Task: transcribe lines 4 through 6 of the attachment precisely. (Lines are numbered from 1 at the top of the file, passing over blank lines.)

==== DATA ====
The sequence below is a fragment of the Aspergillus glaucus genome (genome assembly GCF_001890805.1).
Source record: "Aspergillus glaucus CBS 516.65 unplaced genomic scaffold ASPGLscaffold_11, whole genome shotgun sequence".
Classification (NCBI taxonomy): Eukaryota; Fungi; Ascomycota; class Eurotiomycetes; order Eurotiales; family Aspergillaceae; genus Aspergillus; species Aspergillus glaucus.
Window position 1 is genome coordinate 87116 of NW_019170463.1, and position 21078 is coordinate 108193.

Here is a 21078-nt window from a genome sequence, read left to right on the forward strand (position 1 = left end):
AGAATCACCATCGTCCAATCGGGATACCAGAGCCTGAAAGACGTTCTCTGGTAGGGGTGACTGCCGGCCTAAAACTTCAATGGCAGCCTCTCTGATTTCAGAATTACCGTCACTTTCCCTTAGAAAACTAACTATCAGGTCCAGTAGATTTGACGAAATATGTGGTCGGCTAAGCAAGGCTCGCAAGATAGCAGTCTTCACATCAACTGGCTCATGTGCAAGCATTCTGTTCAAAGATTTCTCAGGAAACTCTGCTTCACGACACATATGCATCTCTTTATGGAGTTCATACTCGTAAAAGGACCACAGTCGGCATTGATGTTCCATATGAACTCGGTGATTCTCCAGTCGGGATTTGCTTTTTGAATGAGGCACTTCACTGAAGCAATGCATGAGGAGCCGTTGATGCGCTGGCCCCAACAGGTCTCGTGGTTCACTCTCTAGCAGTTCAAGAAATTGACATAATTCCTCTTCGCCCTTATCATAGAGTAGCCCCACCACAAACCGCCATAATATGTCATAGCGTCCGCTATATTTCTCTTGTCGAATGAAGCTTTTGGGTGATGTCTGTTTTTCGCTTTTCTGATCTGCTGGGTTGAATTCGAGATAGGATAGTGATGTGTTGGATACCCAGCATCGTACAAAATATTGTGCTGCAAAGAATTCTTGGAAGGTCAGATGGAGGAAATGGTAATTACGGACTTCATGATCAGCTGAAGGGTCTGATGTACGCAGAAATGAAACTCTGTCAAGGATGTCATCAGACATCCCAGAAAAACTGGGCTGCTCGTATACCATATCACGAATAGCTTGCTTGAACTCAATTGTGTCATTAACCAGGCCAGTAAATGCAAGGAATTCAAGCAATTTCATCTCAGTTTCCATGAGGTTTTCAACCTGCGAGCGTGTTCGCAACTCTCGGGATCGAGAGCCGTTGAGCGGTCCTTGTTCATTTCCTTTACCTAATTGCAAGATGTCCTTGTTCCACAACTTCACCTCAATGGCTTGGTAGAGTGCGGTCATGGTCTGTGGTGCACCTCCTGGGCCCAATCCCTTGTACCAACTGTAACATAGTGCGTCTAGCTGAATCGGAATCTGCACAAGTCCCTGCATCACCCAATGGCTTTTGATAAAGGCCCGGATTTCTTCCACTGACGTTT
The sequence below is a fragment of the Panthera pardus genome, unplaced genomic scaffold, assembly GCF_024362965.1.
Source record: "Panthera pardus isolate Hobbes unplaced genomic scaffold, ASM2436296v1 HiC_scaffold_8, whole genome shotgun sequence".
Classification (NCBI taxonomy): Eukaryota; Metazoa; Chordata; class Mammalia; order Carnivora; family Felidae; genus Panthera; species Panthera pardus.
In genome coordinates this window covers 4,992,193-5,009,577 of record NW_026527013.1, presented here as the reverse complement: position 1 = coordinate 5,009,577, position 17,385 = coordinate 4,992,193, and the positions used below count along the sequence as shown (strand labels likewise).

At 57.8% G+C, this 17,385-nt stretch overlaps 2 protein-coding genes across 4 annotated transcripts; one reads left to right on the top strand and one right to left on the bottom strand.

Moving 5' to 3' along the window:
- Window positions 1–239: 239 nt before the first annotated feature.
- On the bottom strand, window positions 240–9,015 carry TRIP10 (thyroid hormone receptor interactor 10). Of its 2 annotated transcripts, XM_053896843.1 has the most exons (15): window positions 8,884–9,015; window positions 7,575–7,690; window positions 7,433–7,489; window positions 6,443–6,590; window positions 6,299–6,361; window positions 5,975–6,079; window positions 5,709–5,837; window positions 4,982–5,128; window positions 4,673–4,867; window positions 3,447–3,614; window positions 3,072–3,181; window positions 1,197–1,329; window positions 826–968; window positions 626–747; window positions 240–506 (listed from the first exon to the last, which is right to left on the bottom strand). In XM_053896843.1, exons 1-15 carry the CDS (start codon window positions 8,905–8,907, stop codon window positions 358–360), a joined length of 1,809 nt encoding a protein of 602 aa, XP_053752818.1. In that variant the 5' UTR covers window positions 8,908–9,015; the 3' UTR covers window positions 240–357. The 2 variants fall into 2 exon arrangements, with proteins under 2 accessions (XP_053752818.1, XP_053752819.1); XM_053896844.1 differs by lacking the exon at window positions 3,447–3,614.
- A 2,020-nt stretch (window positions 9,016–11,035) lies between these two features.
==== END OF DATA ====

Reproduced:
Window position 1 is genome coordinate 87116 of NW_019170463.1, and position 21078 is coordinate 108193.

Here is a 21078-nt window from a genome sequence, read left to right on the forward strand (position 1 = left end):
AGAATCACCATCGTCCAATCGGGATACCAGAGCCTGAAAGACGTTCTCTGGTAGGGGTGACTGCCGGCCTAAAACTTCAATGGCAGCCTCTCTGATTTCAGAATTACCGTCACTTTCCCTTAGAAAACTAACTATCAGGTCCAGTAGATTTGACGAAATATGTGGTCGGCTAAGCAAGGCTCGCAAGATAGCAGTCTTCACATCAACTGGCTCATGTGCAAGCATTCTGTTCAAAGATTTCTCAGGAAACTCTGCTTCACGACACATATGCATCTCTTTATGGAGTTCATACTCGTAAAAGGACCACAGTCGGCATTGATGTTCCATATGAACTCGGTGATTCTCCAGTCGGGATTTGCTTTTTGAATGAGGCACTTCACTGAAGCAATGCATGAGGAGCCGTTGATGCGCTGGCCCCAACAGGTCTCGTGGTTCACTCTCTAGCAGTTCAAGAAATTGACATAATTCCTCTTCGCCCTTATCATAGAGTAGCCCCACCACAAACCGCCATAATATGTCATAGCGTCCGCTATATTTCTCTTGTCGAATGAAGCTTTTGGGTGATGTCTGTTTTTCGCTTTTCTGATCTGCTGGGTTGAATTCGAGATAGGATAGTGATGTGTTGGATACCCAGCATCGTACAAAATATTGTGCTGCAAAGAATTCTTGGAAGGTCAGATGGAGGAAATGGTAATTACGGACTTCATGATCAGCTGAAGGGTCTGATGTACGCAGAAATGAAACTCTGTCAAGGATGTCATCAGACATCCCAGAAAAACTGGGCTGCTCGTATACCATATCACGAATAGCTTGCTTGAACTCAATTGTGTCATTAACCAGGCCAGTAAATGCAAGGAATTCAAGCAATTTCATCTCAGTTTCCATGAGGTTTTCAACCTGCGAGCGTGTTCGCAACTCTCGGGATCGAGAGCCGTTGAGCGGTCCTTGTTCATTTCCTTTACCTAATTGCAAGATGTCCTTGTTCCACAACTTCACCTCAATGGCTTGGTAGAGTGCGGTCATGGTCTGTGGTGCACCTCCTGGGCCCAATCCCTTGTACCAACTGTAACATAGTGCGTCTAGCTGAATCGGAATCTGCACAAGTCCCTGCATCACCCAATGGCTTTTGATAAAGGCCCGGATTTCTTCCACTGACGTTT